Maui church wins
new hearing

A county agency will reconsider
a request to build a church
on rural land in Kula

A Maui church will return to square one in its 10-year effort to build a church on rural Kula land after the Maui County Council approved a new hearing on its special use permit application.

The Maui Planning Commission will reconsider its denial of Hale O Kaula's application in a mediation process aimed at settling a federal religious discrimination suit scheduled for trial in November.

The commission's rejection, based on neighbors' concerns about traffic, sparse water resources and fire hazard, led the church to file suit in 2001.

The case attracted legal representation by the Becket Fund for Religious Liberty, a Washington, D.C.-based law firm that deals with constitutional issues, and the backing of the U.S. Justice Department, which filed a separate suit.

"We hope the county will do the right thing after all these years," said David Jenkins, pastor of the 60-member congregation.

Maui Councilman Riki Hokama said he voted for the resolution "with reservations" to let the proposed settlement move forward.

The Monday vote was taken after a closed-door Council briefing on the settlement proposal reached by church and county attorneys last month.

A contested-case hearing will be held next month, said Deputy Maui Corporation Counsel Madelyn D'Enbeau yesterday.

Special hearing officer Guy Haywood will consider church plans to build a sanctuary atop a 1,700-square-foot agricultural building on its 6-acre property.

Haywood, who was selected by the county and the church, will also hear from the neighbors in the agricultural subdivision. He will hear "additional evidence on fire, water, traffic and religious issues," D'Enbeau said.

His findings will be submitted to the Planning Commission, which is expected to act by its November meeting, said the county attorney. If the commission denies the application, the trial date is still on for mid-November.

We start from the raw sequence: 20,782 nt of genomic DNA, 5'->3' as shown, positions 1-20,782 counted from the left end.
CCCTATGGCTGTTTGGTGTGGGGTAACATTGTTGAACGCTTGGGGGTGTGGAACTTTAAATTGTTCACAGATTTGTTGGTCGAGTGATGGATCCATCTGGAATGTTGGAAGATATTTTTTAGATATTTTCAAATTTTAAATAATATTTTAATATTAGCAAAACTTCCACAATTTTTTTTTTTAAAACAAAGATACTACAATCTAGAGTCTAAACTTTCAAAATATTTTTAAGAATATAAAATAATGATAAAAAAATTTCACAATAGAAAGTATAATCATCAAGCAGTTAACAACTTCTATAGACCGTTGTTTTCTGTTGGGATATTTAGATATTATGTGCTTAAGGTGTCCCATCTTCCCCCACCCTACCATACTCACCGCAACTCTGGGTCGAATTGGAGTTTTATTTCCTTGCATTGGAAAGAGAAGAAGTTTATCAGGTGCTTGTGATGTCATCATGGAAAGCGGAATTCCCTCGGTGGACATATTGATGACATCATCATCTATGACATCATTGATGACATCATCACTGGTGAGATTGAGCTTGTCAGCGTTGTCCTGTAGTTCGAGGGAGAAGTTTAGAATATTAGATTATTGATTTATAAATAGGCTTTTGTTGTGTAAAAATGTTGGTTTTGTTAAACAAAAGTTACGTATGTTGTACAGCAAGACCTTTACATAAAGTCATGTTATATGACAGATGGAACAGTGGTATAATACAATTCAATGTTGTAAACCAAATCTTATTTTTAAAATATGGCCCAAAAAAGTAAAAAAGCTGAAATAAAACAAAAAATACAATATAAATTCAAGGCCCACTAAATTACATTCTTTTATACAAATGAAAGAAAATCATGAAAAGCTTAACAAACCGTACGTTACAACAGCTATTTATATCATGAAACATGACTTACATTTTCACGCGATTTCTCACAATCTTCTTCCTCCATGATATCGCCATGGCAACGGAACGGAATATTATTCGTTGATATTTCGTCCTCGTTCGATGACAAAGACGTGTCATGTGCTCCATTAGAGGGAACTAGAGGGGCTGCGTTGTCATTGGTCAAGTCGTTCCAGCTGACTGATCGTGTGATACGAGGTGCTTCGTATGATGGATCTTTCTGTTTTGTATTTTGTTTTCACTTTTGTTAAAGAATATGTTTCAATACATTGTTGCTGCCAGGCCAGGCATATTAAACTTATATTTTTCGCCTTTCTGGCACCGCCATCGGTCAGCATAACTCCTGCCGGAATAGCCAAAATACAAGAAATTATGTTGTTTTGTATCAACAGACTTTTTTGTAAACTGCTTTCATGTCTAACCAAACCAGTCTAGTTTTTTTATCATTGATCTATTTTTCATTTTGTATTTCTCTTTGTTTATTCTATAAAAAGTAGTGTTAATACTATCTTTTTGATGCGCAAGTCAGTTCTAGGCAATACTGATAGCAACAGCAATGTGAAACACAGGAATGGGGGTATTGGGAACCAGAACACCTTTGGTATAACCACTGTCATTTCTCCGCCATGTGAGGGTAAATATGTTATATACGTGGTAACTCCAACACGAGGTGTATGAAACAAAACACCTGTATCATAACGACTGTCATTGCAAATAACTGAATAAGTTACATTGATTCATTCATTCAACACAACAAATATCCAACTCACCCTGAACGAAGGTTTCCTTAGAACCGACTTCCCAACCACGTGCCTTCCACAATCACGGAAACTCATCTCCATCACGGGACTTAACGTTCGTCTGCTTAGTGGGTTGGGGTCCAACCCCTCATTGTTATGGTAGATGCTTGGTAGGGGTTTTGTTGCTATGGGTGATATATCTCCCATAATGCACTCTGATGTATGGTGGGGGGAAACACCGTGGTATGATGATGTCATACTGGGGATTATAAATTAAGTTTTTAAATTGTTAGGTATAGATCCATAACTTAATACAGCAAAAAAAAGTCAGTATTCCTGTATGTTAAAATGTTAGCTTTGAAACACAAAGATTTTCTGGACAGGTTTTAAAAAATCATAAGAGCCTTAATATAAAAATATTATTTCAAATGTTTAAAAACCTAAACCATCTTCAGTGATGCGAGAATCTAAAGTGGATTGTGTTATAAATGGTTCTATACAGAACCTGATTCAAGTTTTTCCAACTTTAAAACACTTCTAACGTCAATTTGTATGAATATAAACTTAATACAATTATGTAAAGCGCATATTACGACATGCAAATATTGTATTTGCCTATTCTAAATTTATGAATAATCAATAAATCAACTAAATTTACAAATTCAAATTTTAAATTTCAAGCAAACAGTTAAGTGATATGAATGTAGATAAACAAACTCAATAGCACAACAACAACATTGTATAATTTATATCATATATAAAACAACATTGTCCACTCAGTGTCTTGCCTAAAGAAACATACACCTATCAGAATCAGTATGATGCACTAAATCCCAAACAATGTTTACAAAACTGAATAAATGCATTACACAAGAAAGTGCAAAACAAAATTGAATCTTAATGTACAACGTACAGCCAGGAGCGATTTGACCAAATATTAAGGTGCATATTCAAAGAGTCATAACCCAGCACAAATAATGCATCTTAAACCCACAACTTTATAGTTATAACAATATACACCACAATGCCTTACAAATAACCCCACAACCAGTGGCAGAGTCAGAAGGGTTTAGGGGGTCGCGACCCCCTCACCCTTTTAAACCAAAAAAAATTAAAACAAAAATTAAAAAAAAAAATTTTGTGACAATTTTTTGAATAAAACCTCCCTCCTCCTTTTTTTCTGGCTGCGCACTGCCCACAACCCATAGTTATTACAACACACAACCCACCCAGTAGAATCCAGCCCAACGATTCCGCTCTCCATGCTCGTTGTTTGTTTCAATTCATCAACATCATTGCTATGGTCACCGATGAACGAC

Church and county attorneys agreed to the process in a settlement agreement attempt mandated by U.S. District Judge Samuel King.

"Judge King indicated that if the church can establish that it is substantially burdened by the decision, then the Planning Commission should look at what is the least restrictive means to satisfy government concerns about safety," said D'Enbeau.

That is the standard set by the federal Religious Land Use and Incarcerated Persons Act of 2000, which is the basis of the U.S. Justice Department suit.

The Hale O Kaula pastor said the plan for a Kula church was originally denied by the county in 1994. In the second attempt, Jenkins said, "we had a biased hearing officer. She said she would not like it in her neighborhood ... and neighbors should decide about a church in their area. We filed a motion asking the Planning Commission to disqualify her, but she ruled on it herself and the hearing went on the same day."

Jenkins said because of its objections to her actions, the church did not present a full case, such as challenging the intervening neighbors' claims, at the 2001 contested case hearing.

Three of the nine members of the current Planning Commission were on the commission when it upheld the earlier hearing officer's recommendation to deny the permit.

The Associated Press contributed to this report.


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